8 Prep Tips for Hiking the Highest Mountain in North America


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At 20,310 feet above sea level, Mount Denali in Alaska has the distinct honor of being the highest mountain in North America. Set against a backdrop of brilliant blue sky and towering glaciers, its imposing stature makes even the most experienced climbers skittish. For many, the toughness of the challenge makes the victory more satisfying. Having this mindset is key if you’re going to take on the snow-covered peaks of Denali.

The mountain has everything — treacherous terrain, extreme weather, fixed lines, steep altitudes — the whole roster. You want to make sure you’re well-prepared for your expedition. So here are the eight most essential prep tips to help you train adequately for your journey. 

1. Get Your Experience Up 

Hiking up the highest mountain in North America requires a ton of practical mountaineering experience. Thousands of people sign up yearly, with only a 53% success rate for the average individual. Glacier travel is no joke and you’ll need to acquire ample experience with ascending and descending glaciated peaks to prepare for this climb better. 

Improving your technical climbing skills is also imperative, especially regarding route finding and crevasse rescue procedures. You’ll find many professional courses covering essentials like fixed-line climbing and self-arrest techniques to work your way up Denali’s challenging topography.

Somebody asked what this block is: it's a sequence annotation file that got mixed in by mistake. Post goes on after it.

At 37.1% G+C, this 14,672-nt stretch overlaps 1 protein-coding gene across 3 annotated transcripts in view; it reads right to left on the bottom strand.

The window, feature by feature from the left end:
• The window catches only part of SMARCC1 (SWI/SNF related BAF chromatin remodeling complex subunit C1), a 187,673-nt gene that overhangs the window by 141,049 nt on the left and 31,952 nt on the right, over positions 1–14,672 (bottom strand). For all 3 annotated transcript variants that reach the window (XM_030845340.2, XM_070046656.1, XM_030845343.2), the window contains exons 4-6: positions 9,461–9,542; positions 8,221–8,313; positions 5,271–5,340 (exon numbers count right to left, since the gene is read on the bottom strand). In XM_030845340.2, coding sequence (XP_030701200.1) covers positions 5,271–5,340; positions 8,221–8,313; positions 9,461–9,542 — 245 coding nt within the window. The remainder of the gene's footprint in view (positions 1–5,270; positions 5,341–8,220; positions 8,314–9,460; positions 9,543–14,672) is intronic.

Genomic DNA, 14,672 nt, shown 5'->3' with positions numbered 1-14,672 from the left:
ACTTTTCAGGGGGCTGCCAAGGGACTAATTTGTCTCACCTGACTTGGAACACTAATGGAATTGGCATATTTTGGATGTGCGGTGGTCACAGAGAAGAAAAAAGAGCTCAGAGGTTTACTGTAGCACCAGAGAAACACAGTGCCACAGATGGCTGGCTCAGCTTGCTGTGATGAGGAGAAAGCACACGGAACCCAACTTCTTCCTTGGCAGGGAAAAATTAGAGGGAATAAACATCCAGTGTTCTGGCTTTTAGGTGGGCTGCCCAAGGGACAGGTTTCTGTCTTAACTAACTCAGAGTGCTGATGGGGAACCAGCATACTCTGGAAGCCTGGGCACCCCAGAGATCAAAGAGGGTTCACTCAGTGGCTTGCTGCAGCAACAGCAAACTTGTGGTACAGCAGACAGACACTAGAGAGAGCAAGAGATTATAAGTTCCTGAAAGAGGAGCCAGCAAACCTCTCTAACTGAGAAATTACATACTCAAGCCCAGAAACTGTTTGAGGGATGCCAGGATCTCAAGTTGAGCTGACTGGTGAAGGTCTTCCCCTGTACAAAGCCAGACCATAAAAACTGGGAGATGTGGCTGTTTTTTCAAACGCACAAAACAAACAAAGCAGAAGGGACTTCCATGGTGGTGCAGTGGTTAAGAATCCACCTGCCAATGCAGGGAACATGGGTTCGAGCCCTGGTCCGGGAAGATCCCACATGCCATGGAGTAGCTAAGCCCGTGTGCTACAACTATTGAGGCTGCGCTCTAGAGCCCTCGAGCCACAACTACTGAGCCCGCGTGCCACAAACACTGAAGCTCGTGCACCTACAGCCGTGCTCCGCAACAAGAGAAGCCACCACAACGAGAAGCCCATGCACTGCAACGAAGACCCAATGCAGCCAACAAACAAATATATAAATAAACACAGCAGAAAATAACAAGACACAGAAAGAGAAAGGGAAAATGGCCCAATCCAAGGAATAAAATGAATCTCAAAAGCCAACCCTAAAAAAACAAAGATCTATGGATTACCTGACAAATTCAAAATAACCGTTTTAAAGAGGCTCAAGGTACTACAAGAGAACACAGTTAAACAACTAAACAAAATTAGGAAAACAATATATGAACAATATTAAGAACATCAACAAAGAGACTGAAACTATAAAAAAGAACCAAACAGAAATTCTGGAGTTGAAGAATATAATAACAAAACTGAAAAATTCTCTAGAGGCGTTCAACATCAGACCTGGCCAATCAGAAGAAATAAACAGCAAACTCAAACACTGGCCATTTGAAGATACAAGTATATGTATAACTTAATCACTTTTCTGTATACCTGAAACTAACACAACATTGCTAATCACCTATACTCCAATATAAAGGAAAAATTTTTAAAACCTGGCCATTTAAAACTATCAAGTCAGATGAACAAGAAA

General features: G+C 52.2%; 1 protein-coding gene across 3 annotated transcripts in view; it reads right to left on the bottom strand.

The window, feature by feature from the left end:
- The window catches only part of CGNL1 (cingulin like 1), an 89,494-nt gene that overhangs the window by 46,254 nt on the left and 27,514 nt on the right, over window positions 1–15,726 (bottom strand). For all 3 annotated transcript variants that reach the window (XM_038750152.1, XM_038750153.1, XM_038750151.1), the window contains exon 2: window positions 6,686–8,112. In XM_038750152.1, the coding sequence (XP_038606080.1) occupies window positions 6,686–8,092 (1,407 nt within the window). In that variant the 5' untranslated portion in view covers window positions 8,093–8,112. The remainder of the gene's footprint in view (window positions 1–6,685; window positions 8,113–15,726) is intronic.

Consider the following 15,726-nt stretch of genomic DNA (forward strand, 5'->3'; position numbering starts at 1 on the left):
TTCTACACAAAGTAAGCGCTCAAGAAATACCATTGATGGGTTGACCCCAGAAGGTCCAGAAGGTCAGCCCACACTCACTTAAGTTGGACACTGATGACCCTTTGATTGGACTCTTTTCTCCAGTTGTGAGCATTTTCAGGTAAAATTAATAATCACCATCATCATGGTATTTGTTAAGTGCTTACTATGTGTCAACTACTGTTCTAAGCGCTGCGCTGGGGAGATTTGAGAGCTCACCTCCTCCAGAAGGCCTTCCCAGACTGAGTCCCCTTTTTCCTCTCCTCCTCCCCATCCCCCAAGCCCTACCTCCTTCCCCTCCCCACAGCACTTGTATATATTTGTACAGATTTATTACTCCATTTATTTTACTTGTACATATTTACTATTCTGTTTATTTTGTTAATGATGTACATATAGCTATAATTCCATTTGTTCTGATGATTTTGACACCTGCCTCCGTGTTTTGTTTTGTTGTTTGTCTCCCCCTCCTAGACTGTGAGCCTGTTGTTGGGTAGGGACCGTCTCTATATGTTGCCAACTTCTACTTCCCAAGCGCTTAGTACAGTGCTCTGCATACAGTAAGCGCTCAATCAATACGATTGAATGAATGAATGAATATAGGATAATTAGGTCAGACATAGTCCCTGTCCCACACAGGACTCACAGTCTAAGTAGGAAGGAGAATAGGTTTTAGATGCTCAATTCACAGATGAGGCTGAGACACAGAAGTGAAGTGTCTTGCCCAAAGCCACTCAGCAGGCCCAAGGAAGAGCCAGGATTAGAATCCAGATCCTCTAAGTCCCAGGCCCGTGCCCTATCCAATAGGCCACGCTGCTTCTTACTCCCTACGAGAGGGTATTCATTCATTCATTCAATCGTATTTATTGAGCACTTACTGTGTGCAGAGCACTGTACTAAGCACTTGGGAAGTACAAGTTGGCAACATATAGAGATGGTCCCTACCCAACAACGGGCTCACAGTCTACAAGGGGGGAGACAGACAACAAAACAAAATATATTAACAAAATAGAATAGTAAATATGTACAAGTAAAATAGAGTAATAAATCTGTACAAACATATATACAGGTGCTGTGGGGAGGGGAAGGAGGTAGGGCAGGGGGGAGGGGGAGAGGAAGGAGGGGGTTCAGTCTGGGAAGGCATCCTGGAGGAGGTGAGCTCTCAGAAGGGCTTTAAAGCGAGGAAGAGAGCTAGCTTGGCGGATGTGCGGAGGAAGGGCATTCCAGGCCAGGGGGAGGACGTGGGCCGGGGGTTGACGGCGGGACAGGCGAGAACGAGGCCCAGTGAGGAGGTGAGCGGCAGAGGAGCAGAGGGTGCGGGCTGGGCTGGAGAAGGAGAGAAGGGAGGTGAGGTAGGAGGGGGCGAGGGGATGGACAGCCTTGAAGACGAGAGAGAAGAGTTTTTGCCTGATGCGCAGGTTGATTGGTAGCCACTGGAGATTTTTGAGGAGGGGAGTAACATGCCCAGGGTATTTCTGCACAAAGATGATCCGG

2. Pre-Acclimatize Before Your Trip

Denali is a super cold place. The mountain is located in the Denali National Park and Preserve, a massive expanse spanning 6.1 million acres with arctic-type conditions almost year round. This expedition environment can be unforgiving, especially to the uninitiated. You must build up your adaptability to winter camping and traversing at high altitudes. 

Professional guide services require climbers to have good acclimatization before they can embark on the expedition. While many online resources and prep programs exist, practical experience remains the best teacher. Go on numerous training climbs on more accessible snowy peaks, gradually building up to longer exposures at increasing altitudes. Generally, it takes 1-3 days for the body to acclimatize at a particular altitude. Your body has to re-acclimatize as you ascend. 

3. Get in Prime Mountaineering Shape 

Hamstrings, muscle cramps and altitude sickness will dampen your climb. You must be in peak physical and mental condition to America’s highest mountain. If you haven’t hiked in a while, you might want to start doing strength training, increasing the tempo as you progress. 

Even if you travel frequently, engage in physical activities to prepare your body for the trek. The National Park Service recommends training with a 40-70 lb backpack, which you’ll carry across uneven terrain for 6-8 hours. There’s also work to be done setting up camp and implementing safety measures, so improving your endurance is crucial. 

4. Learn How to Ride on Sleds 

Don’t just come to Denali for the climb. Familiarize yourself with the terrain and take some time to enjoy the breathtaking scenery all around you. Dog mushing is Alaska’s state sport and offers one of the best ways to explore the park. Authorized guide services may provide sledding services and safety lessons. There’s also an on-site kennel where you can meet the dogs and cuddle the puppies — another highlight to your unforgettable trip.